The Swiss government hailed outgoing Russian President Boris Yeltsin as a guarantor of democracy but said he had also left the country with many problems. It called on the new head Vladimir Putin to end the conflict in Chechnya swiftly.This content was published on December 31, 1999 - 14:06
The Swiss government hailed outgoing Russian President Boris Yeltsin as a guarantor of democracy but said he had also left the country with many problems. It called on the new head Vladimir Putin to end the conflict in Chechnya swiftly.
Yeltsin had a secure place in history as Russia's first democratically elected leader following the collapse of the Soviet Union almost a decade ago, the foreign ministry statement said.
It added that Russia should live up to its humanitarian duties and end the conflict in Chechnya as soon as possible.
Putin said on Friday that Russia's foreign and defence policy and its plans to reform the armed forces would stay unchanged after Yeltsin's resignation, RIA news agency reported.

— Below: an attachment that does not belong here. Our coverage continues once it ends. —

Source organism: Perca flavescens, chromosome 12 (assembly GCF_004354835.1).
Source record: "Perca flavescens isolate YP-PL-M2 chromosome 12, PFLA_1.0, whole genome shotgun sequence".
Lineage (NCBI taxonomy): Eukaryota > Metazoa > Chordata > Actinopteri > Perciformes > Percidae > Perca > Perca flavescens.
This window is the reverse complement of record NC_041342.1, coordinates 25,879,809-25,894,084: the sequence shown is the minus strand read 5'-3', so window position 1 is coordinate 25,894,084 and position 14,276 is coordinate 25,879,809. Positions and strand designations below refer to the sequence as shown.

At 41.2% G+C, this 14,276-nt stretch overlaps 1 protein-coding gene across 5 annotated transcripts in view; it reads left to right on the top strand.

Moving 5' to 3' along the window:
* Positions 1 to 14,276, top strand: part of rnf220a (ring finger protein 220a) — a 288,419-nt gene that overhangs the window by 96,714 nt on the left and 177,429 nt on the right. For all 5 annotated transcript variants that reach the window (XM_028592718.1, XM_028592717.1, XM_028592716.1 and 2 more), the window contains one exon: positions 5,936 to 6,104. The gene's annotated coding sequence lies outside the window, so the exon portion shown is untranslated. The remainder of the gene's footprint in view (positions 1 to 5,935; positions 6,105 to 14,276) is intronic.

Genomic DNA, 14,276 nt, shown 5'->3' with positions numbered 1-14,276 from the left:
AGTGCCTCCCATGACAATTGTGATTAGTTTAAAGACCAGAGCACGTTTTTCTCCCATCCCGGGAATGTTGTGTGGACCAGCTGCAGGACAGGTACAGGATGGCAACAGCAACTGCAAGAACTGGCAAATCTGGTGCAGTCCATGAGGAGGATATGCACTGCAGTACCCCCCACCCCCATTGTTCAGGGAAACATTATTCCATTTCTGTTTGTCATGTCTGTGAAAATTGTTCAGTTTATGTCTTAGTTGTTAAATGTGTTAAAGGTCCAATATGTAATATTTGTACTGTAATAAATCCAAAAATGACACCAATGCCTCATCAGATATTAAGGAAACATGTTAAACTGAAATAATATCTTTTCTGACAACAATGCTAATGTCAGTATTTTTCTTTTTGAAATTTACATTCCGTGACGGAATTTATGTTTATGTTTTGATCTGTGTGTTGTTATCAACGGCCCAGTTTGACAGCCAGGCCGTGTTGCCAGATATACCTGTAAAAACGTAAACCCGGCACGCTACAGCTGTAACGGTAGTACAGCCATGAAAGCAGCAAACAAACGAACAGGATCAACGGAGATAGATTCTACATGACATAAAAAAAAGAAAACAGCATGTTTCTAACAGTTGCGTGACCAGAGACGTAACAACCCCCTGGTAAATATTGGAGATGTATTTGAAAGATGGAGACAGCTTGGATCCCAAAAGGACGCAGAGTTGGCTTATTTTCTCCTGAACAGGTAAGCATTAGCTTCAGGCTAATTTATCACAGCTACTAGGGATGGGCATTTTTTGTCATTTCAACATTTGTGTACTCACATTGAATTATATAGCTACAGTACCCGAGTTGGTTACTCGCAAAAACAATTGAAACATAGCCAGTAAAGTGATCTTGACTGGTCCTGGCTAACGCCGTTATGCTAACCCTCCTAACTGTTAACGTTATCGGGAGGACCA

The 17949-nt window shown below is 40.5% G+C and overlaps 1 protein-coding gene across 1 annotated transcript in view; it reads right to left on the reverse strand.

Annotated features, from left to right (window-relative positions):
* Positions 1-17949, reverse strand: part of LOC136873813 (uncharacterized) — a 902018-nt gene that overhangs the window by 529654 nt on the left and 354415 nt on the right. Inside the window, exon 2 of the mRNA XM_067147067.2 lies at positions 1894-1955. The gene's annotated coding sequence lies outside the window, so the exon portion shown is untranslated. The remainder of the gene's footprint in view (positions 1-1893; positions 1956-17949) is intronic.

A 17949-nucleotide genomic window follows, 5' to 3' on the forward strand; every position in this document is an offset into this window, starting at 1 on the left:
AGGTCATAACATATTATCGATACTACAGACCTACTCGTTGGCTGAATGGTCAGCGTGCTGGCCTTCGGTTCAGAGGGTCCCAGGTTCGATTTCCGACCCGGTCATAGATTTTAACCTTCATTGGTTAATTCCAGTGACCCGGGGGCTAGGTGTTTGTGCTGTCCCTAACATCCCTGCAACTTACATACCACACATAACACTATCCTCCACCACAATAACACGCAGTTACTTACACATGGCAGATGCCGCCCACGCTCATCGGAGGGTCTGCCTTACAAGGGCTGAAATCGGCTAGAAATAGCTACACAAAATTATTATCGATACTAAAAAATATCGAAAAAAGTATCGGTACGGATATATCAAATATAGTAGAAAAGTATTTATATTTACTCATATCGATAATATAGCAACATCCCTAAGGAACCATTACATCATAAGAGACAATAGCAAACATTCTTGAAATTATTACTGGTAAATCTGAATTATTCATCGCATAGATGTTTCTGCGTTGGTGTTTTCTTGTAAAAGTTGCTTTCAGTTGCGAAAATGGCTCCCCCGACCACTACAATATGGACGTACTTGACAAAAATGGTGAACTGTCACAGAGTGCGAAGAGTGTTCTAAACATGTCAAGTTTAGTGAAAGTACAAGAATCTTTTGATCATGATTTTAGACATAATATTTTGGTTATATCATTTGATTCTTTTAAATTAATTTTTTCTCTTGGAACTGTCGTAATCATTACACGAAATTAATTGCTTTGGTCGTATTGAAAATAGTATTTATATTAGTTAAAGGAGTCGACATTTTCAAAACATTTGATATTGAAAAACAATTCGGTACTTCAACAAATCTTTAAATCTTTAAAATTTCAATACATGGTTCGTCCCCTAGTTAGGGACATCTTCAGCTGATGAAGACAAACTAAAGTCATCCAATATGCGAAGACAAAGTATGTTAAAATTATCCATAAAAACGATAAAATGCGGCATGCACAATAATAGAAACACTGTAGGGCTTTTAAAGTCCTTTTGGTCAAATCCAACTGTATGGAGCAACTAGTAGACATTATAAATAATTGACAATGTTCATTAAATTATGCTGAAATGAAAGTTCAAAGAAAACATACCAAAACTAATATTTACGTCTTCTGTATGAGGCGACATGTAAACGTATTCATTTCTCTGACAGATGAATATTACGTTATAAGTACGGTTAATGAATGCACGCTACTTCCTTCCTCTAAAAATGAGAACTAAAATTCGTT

"Russia will not change its foreign policy, it will continue building up the armed forces and military reforms focusing not only on providing them with modern arms but also on solving their social problems," RIA quoted Putin as telling Russia's Security Council.
Yeltsin, 68, stunned his own people and the world on Friday when he resigned prematurely after eight years as president. He named Prime Minister Putin as acting president and said presidential elections would be held three months early, in March.
Political observers say that Putin, not least because of his tough stance in the Chechnya conflict, stands a good chance of becoming the permanent head of state in an early election due on March 26.
The Swiss government said it was important for Russia that the elections will be free and fair.
From staff and wire reports.
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